What I read into his writing here is that Hawking would have been more inclined to believe in God if an actual “theory of everything” (TOE) were to be discovered. It’s interesting to me because I have said something akin to that whenever someone talks about a TOE. If such an equation exists, to me that implies, even more so, that there is a Grand Designer. The idea I'm going for is quite simple. Hawking says the idea in reverse: "if [God] had started [the universe] off in such an incomprehensible way, why did [God] choose to let [the universe] evolve according to laws that we could understand?" Or, more simply, we find the universe understandable, so if God made it understandable now, the initial conditions of the universe should also be understandable. I completely agree, and so do many others. What Hawking is hinting at here is what many call "teleological arguments" for God. Put simply, the universe is orderly, orderliness implies design, design implies a designer, the only being capable of such design would be what we call "God." This makes complete sense to me and I feel like a TOE points to design and therefore a Designer.

Another interesting point in that same chapter is later when he talks about multiverse theories and the anthropic principle. I don't have a quote for this (audiobook), but two things stick out to me. He talks about infinity with regard to multiverse theories. I've written some about infinity and how people often misuse or misunderstand the concept herehere, here, here (infinite regress in epistemology), and here (Aquinas' third "way"). Hawking talks about different theories of a multiverse and though he is carefully skeptical of them because of our inability to contact, view, get to, or understand such things, he addresses the idea quite a bit. But, when he talks of them he has a very small view of the word "infinite." As many philosophers have pointed out, an actual infinite creates or contains irreconcilable paradoxes. So, Hawking says that given an infinite number of universes or parts of an infinite set of local universes within a larger infinite space, there would be more universes that are incapable of supporting life. However, this idea illustrates his small view of the word "infinite." If there truly is an infinite number of universes, there would be an infinite number of universes that are capable of sustaining life. In fact, there would be an infinite number of universes identical to our own universe. "Infinite" really is that large of a concept (when used properly). In this same chapter he references the anthropic principle, which to me, is not a threat to theistic belief systems. Within the idea of the anthropic principle are two primary views. The "weak anthropic principle" is counter to the "strong anthropic principle." The weak version basically says that any design in the universe that we infer from the fact that we're here and alive is wrong. We wouldn't be here if the universe weren't this way and we're using survivorship-bias to say that we wouldn't be here if it were any different. The weak version is anti-design, saying that we are assuming design when we shouldn't. It's obvious that we have to be here because we're here and design has no part in it. Like looking at a painting that was made by throwing paint randomly at a canvas and seeing design in it, but in reality there is no design and our assumption of design is found in our bias toward assuming design in things. Honestly, I find the strong version more compelling because it's a version of the teleological argument for God. We're here and that's not surprising. Everything in the universe seems set up with the intention of producing a place where our observation of such things is possible, and we're here.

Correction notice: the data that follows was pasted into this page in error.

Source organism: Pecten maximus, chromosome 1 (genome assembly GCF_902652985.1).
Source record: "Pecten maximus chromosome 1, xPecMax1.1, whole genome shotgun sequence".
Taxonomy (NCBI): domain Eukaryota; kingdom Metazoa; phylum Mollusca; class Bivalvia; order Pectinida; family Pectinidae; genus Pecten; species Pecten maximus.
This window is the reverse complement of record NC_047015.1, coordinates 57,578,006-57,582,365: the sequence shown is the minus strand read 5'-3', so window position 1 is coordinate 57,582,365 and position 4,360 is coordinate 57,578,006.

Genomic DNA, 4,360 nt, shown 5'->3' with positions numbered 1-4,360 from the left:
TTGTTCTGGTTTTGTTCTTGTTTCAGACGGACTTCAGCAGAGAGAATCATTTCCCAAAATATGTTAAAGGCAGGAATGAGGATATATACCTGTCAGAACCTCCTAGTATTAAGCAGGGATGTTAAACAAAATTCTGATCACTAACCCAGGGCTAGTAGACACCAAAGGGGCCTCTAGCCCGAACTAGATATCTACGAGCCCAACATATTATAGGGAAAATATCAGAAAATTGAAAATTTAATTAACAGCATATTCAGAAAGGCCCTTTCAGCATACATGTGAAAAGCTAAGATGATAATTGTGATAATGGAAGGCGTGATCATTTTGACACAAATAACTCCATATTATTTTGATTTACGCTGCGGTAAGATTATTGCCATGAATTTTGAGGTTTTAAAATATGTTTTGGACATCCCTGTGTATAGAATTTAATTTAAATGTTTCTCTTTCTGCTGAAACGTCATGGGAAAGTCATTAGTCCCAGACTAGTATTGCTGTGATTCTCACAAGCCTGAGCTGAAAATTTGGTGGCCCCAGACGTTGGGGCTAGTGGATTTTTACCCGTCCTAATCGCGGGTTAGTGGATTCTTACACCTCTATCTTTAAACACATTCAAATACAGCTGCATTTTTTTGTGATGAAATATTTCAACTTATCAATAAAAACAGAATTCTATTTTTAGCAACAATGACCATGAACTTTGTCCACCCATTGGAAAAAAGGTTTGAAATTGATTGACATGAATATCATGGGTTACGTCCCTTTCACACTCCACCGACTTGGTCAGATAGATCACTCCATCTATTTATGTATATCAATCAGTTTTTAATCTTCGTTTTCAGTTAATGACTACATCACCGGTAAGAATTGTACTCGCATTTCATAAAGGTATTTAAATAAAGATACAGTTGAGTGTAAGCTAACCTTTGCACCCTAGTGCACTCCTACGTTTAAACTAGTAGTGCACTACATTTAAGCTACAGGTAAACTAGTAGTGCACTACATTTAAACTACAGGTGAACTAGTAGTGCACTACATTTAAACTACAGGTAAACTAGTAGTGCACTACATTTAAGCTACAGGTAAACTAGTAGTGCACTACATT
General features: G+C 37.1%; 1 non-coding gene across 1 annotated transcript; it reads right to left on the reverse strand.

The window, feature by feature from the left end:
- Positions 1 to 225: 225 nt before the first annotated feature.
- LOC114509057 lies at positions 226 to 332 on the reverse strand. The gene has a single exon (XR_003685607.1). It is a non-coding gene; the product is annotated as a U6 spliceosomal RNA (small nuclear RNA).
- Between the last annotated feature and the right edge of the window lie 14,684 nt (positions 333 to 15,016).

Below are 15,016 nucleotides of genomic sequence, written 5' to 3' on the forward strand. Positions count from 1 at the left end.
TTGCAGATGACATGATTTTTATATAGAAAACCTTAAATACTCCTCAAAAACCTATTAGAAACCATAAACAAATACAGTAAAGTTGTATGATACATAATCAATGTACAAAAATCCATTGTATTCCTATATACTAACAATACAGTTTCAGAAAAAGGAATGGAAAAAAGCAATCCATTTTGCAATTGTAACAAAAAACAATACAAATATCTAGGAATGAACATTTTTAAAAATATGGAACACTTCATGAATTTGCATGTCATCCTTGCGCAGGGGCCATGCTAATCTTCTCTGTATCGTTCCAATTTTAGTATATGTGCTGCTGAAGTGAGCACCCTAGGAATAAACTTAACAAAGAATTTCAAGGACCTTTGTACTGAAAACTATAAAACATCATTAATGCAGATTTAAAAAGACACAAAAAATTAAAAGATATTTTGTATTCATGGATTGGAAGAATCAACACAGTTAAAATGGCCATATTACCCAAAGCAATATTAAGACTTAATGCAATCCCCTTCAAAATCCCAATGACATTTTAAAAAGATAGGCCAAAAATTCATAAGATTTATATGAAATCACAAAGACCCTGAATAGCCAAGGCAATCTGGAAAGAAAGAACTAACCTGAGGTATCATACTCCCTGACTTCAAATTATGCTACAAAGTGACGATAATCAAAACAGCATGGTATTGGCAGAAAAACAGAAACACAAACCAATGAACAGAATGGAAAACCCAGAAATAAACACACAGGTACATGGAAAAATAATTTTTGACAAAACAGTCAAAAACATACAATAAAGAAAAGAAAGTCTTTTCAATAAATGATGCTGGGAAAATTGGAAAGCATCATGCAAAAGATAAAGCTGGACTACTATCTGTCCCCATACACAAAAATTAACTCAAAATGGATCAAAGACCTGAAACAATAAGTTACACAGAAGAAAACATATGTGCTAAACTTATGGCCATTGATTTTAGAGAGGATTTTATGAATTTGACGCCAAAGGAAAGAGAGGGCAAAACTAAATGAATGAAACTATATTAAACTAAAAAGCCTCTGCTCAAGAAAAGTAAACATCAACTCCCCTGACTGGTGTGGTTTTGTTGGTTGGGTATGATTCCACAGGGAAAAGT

To summarize my counterpoints. A TOE is one more in a huge number of elements of design in the universe. This book lists 93 just for the formation of the universe, 154 for the formation and growth of life on the Earth, and 10 more for the formation of life as we know it. If there's a TOE then it would make sense that a Grand Designer with intelligence beyond comprehension set up the universe with that as a framework. Also, an actual infinite is paradoxical and nonsensical and should not be a part of our understanding of the universe or multiverse. That idea that there even is a multiverse (either concurrent multiple universes or an infinite series of past and future universes) is taken completely on faith. How can someone who claims to be a scientist, who claims to care about evidence and logic, who asks for evidence for God, who claims there is no evidence for God, believe in something like the multiverse which, by definition, cannot possibly be tested for or evidence gathered for it? This book has it right, it does take more faith to be an atheist.